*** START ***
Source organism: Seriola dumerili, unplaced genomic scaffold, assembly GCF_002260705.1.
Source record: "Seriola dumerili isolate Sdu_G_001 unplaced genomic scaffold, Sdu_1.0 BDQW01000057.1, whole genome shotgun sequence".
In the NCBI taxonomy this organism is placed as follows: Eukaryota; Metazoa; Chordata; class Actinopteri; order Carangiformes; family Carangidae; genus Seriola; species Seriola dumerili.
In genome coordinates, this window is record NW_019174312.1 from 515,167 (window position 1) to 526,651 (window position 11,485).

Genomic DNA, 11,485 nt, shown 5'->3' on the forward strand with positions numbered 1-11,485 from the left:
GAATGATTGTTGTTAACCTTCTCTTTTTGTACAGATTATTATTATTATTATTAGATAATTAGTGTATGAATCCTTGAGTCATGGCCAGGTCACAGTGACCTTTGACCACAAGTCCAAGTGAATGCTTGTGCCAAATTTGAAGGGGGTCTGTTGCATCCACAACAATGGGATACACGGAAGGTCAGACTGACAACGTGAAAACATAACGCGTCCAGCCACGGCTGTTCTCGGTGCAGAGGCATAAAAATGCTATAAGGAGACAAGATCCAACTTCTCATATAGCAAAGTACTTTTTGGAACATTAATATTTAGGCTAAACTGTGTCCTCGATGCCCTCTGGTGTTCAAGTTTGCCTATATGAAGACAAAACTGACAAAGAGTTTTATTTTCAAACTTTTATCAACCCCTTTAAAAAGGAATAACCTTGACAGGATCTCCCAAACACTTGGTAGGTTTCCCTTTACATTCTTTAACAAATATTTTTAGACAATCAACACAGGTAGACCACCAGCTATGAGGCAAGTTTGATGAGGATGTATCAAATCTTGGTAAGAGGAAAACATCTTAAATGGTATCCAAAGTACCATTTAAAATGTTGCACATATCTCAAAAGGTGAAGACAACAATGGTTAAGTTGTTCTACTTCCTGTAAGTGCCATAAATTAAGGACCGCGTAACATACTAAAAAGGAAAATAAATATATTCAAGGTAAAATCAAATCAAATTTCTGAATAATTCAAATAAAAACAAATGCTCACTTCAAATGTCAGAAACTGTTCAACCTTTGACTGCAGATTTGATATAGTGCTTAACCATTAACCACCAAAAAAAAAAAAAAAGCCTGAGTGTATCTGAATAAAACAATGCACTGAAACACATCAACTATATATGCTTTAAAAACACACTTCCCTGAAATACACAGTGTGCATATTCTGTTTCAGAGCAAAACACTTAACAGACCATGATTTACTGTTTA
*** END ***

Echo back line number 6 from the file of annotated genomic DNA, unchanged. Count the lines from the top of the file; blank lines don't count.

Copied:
GAATGATTGTTGTTAACCTTCTCTTTTTGTACAGATTATTATTATTATTATTAGATAATTAGTGTATGAATCCTTGAGTCATGGCCAGGTCACAGTGACCTTTGACCACAAGTCCAAGTGAATGCTTGTGCCAAATTTGAAGGGGGTCTGTTGCATCCACAACAATGGGATACACGGAAGGTCAGACTGACAACGTGAAAACATAACGCGTCCAGCCACGGCTGTTCTCGGTGCAGAGGCATAAAAATGCTATAAGGAGACAAGATCCAACTTCTCATATAGCAAAGTACTTTTTGGAACATTAATATTTAGGCTAAACTGTGTCCTCGATGCCCTCTGGTGTTCAAGTTTGCCTATATGAAGACAAAACTGACAAAGAGTTTTATTTTCAAACTTTTATCAACCCCTTTAAAAAGGAATAACCTTGACAGGATCTCCCAAACACTTGGTAGGTTTCCCTTTACATTCTTTAACAAATATTTTTAGACAATCAACACAGGTAGACCACCAGCTATGAGGCAAGTTTGATGAGGATGTATCAAATCTTGGTAAGAGGAAAACATCTTAAATGGTATCCAAAGTACCATTTAAAATGTTGCACATATCTCAAAAGGTGAAGACAACAATGGTTAAGTTGTTCTACTTCCTGTAAGTGCCATAAATTAAGGACCGCGTAACATACTAAAAAGGAAAATAAATATATTCAAGGTAAAATCAAATCAAATTTCTGAATAATTCAAATAAAAACAAATGCTCACTTCAAATGTCAGAAACTGTTCAACCTTTGACTGCAGATTTGATATAGTGCTTAACCATTAACCACCAAAAAAAAAAAAAAAGCCTGAGTGTATCTGAATAAAACAATGCACTGAAACACATCAACTATATATGCTTTAAAAACACACTTCCCTGAAATACACAGTGTGCATATTCTGTTTCAGAGCAAAACACTTAACAGACCATGATTTACTGTTTA